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• • • Being a journal by artist and designer John Coulthart, cataloguing interests, obsessions and passing enthusiasms.


 

Wicker mania

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US reissue poster (1979).

The restored version of The Wicker Man (1973) has been showing in UK cinemas recently, and the Blu-ray edition of the film is released this week. My copy arrived from Moviemail, and while I’m not in a great hurry to watch it again—this is one film that’s so familiar I could lip-synch along with it—it’s been a pleasure to compare the restored scenes to the long-version DVD which appeared in 2002. The earlier version had its missing scenes taken from a 1-inch videotape which was considerably poorer quality than the rest of the film. The restored scenes still look grainy and slightly washed out but now they at least look like pieces of film, not interpolations from video. The screengrabs below show the difference between scenes from the 2002 DVD compared to their equivalents on the Blu-ray. The rest of the film looks pristine, of course.

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The new version isn’t as long as the longest version, however, a preliminary sequence in and around the mainland police station having been excised. In a lengthy feature in the October edition of Sight & Sound director Robin Hardy explains that he disliked what he calls “the Z-Cars section” (referring to an old UK TV series), and it’s true that it doesn’t help the story at all. Whether they like it or not, viewers of the film have to accept constable Howie as their proxy within the story, and he’s an insufferable prig throughout. That’s bearable in the context of his presence on Summerisle but the mainland sequence throws his character into relief against his less priggish colleagues.

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Another slight omission is the title card which used to precede the film thanking Lord Summerisle and the islanders for allowing the filmmakers to observe their rituals. In its place we have a zoom into the face of Nuada the Sun God, a painted rendering of a carved figure seen in the film. I’ve always liked this face which has become an emblem of the film even though it’s not present in all versions. (For more detail about the tangled history of the various prints, see this site.)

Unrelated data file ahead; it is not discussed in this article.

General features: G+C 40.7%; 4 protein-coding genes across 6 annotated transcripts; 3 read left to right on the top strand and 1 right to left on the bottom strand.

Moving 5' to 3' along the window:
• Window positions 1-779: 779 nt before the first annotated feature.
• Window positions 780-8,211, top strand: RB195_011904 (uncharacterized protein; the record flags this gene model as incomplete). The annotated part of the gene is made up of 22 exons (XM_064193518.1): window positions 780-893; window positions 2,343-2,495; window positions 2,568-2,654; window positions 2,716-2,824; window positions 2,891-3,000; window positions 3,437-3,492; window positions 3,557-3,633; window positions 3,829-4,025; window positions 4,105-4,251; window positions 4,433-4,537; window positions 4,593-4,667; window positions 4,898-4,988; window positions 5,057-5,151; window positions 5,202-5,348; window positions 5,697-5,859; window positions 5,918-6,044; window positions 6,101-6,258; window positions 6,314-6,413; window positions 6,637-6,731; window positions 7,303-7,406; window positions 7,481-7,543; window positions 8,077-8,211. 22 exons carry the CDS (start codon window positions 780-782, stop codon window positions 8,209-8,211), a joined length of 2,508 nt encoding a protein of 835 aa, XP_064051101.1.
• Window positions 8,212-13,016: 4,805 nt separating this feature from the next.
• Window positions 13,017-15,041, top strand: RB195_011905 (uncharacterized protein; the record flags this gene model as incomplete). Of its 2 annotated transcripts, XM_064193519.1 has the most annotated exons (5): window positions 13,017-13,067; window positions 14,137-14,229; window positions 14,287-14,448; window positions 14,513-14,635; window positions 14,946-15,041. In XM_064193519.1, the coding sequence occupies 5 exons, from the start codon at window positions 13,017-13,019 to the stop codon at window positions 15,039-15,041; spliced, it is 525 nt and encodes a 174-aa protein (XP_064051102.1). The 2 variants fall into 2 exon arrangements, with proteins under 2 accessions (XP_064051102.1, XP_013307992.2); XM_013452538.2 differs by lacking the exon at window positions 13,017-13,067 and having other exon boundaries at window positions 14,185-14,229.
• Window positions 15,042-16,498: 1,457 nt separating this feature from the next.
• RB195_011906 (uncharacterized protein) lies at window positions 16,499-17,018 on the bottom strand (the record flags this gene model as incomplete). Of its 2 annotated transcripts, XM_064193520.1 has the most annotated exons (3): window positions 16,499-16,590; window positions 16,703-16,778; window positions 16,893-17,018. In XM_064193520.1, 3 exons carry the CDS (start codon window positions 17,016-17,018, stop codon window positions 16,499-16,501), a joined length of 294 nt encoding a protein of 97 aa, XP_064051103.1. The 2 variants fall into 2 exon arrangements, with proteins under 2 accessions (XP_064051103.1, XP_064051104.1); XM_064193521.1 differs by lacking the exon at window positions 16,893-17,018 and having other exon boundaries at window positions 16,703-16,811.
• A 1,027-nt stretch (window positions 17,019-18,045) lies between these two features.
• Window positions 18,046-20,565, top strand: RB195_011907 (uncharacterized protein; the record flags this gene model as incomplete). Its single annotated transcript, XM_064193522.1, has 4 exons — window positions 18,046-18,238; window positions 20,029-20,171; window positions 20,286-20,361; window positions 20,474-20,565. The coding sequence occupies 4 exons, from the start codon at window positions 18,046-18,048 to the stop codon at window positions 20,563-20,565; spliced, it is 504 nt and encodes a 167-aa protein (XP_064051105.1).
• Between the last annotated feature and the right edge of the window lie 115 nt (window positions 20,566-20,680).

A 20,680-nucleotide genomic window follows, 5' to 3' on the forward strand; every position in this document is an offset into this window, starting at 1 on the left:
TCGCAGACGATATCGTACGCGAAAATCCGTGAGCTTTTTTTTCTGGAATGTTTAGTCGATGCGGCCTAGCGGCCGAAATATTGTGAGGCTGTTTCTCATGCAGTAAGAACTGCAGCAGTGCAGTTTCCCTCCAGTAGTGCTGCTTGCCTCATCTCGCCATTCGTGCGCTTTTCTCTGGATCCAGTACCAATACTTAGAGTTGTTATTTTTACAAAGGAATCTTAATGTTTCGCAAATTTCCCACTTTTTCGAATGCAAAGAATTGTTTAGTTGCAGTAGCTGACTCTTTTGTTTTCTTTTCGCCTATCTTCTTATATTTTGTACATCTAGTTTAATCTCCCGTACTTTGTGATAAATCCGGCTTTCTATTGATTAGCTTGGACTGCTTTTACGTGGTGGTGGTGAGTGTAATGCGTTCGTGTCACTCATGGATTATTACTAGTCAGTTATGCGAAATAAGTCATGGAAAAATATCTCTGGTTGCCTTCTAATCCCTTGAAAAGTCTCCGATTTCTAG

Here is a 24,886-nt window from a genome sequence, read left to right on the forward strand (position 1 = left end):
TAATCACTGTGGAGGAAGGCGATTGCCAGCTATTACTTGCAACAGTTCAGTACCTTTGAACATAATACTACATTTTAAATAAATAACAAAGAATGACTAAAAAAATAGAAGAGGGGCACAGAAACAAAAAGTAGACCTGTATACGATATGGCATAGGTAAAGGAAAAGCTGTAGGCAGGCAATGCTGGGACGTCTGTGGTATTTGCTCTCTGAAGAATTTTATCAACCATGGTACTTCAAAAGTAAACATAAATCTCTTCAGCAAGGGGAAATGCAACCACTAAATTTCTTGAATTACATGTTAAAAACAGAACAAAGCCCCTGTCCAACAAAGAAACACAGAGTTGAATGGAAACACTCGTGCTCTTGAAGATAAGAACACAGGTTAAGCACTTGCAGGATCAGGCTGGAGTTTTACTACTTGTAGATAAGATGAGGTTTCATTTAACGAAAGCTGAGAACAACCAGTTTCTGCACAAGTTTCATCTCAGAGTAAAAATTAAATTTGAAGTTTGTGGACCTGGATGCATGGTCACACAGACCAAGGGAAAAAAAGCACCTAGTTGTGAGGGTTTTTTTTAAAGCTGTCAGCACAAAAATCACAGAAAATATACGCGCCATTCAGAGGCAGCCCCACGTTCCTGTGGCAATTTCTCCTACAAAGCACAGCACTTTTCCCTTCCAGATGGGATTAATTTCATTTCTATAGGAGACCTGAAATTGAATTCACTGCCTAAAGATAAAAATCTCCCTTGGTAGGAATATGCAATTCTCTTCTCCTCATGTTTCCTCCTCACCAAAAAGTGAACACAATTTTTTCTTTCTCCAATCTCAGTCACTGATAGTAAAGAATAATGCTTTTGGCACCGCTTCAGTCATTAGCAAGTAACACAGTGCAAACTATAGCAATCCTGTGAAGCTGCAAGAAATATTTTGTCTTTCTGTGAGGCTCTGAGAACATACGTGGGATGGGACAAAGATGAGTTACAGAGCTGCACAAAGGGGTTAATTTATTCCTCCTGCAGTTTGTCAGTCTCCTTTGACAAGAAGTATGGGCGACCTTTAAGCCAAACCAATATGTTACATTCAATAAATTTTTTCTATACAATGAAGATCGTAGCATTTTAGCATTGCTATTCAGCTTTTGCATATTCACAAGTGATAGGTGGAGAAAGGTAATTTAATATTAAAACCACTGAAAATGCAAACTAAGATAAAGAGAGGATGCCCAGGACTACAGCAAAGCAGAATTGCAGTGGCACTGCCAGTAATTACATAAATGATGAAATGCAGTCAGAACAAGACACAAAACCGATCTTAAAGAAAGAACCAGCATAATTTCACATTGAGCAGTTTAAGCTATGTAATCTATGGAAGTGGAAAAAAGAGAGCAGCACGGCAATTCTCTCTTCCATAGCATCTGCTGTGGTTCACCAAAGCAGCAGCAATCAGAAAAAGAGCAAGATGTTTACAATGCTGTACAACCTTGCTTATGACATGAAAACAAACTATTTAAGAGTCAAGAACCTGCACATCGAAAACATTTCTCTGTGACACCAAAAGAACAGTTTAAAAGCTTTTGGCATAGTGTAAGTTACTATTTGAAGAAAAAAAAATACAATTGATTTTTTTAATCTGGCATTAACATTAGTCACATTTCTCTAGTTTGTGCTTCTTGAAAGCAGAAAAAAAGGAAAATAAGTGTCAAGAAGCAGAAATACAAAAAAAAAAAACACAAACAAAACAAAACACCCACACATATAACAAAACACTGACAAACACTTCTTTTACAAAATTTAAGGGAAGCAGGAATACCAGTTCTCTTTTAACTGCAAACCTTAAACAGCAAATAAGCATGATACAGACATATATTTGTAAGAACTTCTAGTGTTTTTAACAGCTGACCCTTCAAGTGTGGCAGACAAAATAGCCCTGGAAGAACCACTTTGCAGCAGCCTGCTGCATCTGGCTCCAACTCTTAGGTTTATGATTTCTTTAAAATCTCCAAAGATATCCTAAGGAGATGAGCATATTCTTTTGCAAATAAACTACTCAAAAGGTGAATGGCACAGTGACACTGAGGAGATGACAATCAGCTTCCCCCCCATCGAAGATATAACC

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Cover photo by Oliver Hunter.

A rather bad drawing of the Nuada face appears at the beginning of each chapter of the novelisation which Hamlyn published in 1979 (and on the cover of the US edition from the year before). This was the year when the film’s reputation began to take off, and also the year it was reissued in the US. Although Hardy and screenwriter Anthony Shaffer are both credited for the novel I suspect the writing is mostly Shaffer’s work. It’s pretty good, and goes into considerable detail, fleshing out the story and Howie’s character, and also showing how much research the pair put into the pagan side of things. You also get the lyrics of some of the songs. Until the complete soundtrack appeared in 2002 the novel was the only place you could find the salacious missing verse from Willow’s Song which describes a maid milking a bull.

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And speaking of the soundtrack, the three-disc Blu-ray edition includes the complete soundtrack on one of its discs, a considerable bonus if you don’t have it already. I should note that my good friend Gav insists I mention that the film’s final brass fanfare—labelled as Sunset on the soundtrack album—is a Bulgarian folk tune entitled Rodopska Devoika Zamrakanala Mona Jana, something neither of us has ever seen credited.

Previously on { feuilleton }
Children of the Stones

 


 

Posted in {books}, {film}, {horror}, {music}, {occult}.

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3 comments or trackbacks

  1. #1 posted by pb

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    That sun face gives me the impression
    of a mushroom cap

  2. #2 posted by Gav

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    Being the above-mentioned, for the sake of clarification: Sunset is Zamrakanala Mona Jana, Side One Track 4 of Rodopska Devoika, originally issued in 1966 by Balkanton. (full info here http://www.folklorediscography.org/HM-104.htm). My copy is a Harmonia Mundi reissue from 1987.

    Someone other than me surely must care about these specifics!

    Of the ‘Voix de Bulgare’ albums rereleased in the 80s Rodopska Devoika is by far the most moving. The Wicker Man version cannot touch the original.

  3. #3 posted by John

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    Hi Gav. After saying I wasn’t going to write anything about this film I ought to have asked you for the details. I did look on Discogs but they only have the 1987 reissue. Traditional Bulgarian music obviously isn’t techno enough.

 


 

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